Yesterday, novelist Rabih Alameddine asked, on Twitter, for short-story suggestions for a course he’ll be teaching:
They must be “by writers from Middle East/North Africa region? Or maybe about the area?” And Alameddine must want to teach them.
1) Yusuf Idris, “All on a Summer’s Night.” (In The Essential Yusuf Idris, ed. and trans. Denys Johnson-Davies.)
Justification: Idris, for all his shortcomings, was a literary giant, and short stories were a place he did some of his best work. This particular story isn’t one of his most anthologized, but it always catches me up at the end, when the future of these boys — who’d gone walking into the city in search of illusions — comes crashing down on them. It has a coming-of-age aspect that should particularly catch on young readers, and Johnson-Davies does a fine job with the shifting registers.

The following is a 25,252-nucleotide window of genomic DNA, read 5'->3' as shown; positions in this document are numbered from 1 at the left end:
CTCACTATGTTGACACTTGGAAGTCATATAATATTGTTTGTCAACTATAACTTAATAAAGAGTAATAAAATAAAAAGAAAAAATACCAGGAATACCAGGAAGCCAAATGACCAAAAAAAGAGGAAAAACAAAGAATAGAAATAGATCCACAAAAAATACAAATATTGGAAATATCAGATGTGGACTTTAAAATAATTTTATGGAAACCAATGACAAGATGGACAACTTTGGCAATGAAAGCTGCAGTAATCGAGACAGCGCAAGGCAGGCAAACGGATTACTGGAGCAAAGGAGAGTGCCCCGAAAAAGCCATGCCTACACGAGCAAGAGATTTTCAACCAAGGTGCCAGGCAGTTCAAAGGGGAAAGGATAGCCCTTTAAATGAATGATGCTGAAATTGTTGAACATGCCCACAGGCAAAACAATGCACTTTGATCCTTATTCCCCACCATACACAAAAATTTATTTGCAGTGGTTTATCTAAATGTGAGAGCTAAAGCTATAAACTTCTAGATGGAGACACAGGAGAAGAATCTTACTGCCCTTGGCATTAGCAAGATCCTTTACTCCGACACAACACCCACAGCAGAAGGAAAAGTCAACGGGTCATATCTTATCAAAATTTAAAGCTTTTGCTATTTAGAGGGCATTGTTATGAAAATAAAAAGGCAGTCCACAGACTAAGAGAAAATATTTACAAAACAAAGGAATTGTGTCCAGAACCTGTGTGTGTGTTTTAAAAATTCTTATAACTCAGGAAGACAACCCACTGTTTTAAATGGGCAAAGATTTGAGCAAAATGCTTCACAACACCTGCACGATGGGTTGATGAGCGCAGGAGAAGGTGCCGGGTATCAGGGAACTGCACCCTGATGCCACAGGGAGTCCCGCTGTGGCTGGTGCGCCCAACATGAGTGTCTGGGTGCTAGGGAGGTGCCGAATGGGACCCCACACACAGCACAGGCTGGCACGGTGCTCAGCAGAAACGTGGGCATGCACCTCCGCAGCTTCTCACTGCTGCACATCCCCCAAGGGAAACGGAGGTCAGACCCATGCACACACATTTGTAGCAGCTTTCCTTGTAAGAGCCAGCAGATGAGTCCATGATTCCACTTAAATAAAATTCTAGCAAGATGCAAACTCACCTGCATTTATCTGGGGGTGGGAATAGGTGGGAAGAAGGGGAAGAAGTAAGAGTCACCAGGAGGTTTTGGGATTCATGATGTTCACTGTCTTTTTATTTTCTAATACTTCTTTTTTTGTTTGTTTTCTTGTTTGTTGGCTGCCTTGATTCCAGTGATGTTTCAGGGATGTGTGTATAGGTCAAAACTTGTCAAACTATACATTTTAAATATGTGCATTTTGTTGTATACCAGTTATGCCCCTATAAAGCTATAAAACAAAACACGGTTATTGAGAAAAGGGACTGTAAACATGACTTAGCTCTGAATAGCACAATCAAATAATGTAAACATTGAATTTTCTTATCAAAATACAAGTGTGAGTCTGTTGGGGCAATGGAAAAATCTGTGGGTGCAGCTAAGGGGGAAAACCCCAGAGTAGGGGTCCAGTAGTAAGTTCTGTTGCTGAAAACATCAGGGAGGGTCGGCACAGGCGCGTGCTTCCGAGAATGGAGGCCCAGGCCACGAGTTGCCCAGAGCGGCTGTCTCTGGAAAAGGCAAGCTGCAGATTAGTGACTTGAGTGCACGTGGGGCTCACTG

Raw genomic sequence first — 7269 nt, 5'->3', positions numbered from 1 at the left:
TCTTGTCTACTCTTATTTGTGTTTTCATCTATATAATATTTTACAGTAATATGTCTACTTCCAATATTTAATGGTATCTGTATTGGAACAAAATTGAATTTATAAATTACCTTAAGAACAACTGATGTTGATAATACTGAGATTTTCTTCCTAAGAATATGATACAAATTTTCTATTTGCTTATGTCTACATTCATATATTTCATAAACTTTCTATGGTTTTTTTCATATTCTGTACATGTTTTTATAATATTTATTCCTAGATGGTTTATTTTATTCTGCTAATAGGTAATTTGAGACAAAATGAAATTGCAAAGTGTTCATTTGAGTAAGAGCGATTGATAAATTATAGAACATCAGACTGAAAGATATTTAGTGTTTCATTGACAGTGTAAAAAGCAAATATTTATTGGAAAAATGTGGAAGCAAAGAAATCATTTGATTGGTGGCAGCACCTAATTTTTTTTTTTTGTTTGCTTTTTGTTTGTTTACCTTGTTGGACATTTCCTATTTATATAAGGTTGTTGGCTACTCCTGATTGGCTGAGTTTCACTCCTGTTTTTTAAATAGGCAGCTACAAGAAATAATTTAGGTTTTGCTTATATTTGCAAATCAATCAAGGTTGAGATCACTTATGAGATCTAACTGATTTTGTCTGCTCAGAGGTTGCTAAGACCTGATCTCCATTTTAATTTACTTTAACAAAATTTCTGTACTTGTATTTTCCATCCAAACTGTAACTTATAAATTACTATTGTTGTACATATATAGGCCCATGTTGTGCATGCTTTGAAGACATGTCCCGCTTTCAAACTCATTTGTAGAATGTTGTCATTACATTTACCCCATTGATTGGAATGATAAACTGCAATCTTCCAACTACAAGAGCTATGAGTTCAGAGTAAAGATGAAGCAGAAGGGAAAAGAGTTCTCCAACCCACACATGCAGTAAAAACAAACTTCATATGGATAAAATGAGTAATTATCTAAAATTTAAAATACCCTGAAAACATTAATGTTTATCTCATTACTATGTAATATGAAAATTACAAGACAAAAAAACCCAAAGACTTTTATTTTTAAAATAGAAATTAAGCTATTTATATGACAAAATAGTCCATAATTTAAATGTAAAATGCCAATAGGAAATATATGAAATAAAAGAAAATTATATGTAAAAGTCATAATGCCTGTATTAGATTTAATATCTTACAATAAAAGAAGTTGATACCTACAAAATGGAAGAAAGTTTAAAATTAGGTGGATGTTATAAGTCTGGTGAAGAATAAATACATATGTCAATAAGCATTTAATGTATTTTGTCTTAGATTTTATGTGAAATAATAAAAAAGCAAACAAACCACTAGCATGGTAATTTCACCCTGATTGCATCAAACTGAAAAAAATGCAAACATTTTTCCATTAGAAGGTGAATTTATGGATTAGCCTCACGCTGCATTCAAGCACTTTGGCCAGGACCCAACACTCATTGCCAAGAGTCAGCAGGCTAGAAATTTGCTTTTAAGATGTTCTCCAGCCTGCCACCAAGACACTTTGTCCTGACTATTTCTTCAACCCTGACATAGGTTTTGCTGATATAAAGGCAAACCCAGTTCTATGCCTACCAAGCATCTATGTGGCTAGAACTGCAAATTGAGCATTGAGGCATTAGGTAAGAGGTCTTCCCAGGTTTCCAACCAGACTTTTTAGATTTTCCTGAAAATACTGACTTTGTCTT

2) Mohamed Mustagab, “The Battle of the…
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